FREE- TO- AIR FILMS
AS Hamlet observes, listing the offences of his uncle Claudius, he’s ‘‘ popped in between the election and my hopes’’: a sentiment bound to be echoed sometime this weekend by John Howard or Kevin Rudd. As the swelling prologue to that great event, the ABC is showing Laurence Olivier’s Hamlet ( Saturday, 1.30pm), a tale suitably rich in thwarted ambition and psychological power plays, in which Shakespeare shows us what a dab hand he would have been at writing negative attack ads (‘‘ lecherous, treacherous, kindless villain’’; ‘‘ incestuous, murderous, damned Dane’’, and so on). I still love the film immoderately — it was the deep- focus tracking shots through Elsinore’s corridors that got me in as a teenager — but those wishing to vent their anger at the election result may prefer Scream 3 ( Sunday, midnight, Nine), the last of Wes Craven’s slasher trilogy, of which no synopsis is necessary. The ABC’s other Shakespearean offering is Renato Castellani’s 1954 Romeo and Juliet ( 12.30am, Wednesday), of all film versions the most faithful to the text and the rapturous quality of the love story. Laurence Harvey and Susan Shentall are the lovers, both largely unknown at the time. For years I treasured a vinyl LP of John Gielgud and Claire Bloom doing the speeches, but Castellani’s cast outdid them both, and the film owed much to the ravishing camerawork of Australian Robert Krasker, who shot the exteriors in Italy. 42 Up ( Sunday, 9.30pm, SBS) was one of the midlife instalments of Michael Apted’s documentary project about ordinary and not- so- ordinary English lives, the characters’ sixth appearance since the series began on British television in 1964. The familiar faces ( those we remember) are back for a fresh updating, and fate seems to have been kind to them. Even Neil, the neurotic dropout hiding from the world seven years earlier, has struggled into a collar and tie to become a member of London’s Hackney Council. But would the characters have turned out this way if the filmmakers weren’t turning them into minor celebrities? And do we ever see people as they really are? That’s a question raised by Shallow Hal ( Sunday, 9.30pm, Seven), a rather shallow comedy by Bobby and Peter Farrelly ( There’s Something about Mary ), in which Jack Black plays the ultimate shallow guy, persuaded by a lifestyle guru to look beyond outward appearances and see people’s inner beauty. Naturally he falls for the inner beauty of the obese and awkward Rosemary, whom we only see in the person of Gwyneth Paltrow. It’s a formula that allows the Farrellys to get away with old- style fatty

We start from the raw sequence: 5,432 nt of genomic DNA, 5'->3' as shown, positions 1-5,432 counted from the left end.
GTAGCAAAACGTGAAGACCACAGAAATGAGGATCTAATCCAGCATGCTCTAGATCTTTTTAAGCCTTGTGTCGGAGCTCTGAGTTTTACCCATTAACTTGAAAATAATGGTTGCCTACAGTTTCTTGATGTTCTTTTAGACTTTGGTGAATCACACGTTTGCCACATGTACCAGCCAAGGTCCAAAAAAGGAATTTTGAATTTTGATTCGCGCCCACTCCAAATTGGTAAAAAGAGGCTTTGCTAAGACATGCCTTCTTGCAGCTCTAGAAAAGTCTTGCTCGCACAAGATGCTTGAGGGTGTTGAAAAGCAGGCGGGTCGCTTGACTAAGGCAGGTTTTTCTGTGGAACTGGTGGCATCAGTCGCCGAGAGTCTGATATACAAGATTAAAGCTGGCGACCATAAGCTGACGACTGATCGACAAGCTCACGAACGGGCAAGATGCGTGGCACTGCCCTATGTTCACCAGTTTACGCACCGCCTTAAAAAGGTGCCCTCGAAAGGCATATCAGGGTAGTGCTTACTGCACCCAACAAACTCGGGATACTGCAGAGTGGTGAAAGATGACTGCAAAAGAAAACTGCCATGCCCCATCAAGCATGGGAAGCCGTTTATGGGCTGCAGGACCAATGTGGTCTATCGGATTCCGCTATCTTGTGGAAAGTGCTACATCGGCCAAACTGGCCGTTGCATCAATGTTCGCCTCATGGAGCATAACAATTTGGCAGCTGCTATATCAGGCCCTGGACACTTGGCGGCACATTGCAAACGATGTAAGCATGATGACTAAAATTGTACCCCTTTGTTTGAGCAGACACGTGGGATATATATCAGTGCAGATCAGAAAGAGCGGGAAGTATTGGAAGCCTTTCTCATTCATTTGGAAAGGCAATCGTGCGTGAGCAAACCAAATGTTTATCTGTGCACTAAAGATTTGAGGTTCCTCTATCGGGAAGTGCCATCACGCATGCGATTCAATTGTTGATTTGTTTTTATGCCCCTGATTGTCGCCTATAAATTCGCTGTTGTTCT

slapstick jokes that wouldn’t be tolerated under prevailing PC codes, as when the slender Paltrow crashes through chairs or dives into a pool and engulfs other swimmers in waves of spray. But Paltrow fans will love it. And for James Mason fans there’s The Seventh Veil ( Thursday, 4.30am, ABC), a superior 1940s melodrama from the days when Mason was making a name as a sexy brute. He took a riding crop to Margaret Lockwood in The Man in Grey, and in The Seventh Veil he cracks his cane across the fingers of Ann Todd, a concert pianist who suffers from depression. Herbert Lom is the psychiatrist and Australian pianist Eileen Joyce supplied the soundtrack for Todd, who went on to star in Alfred Hitchcock’s The Paradine Case.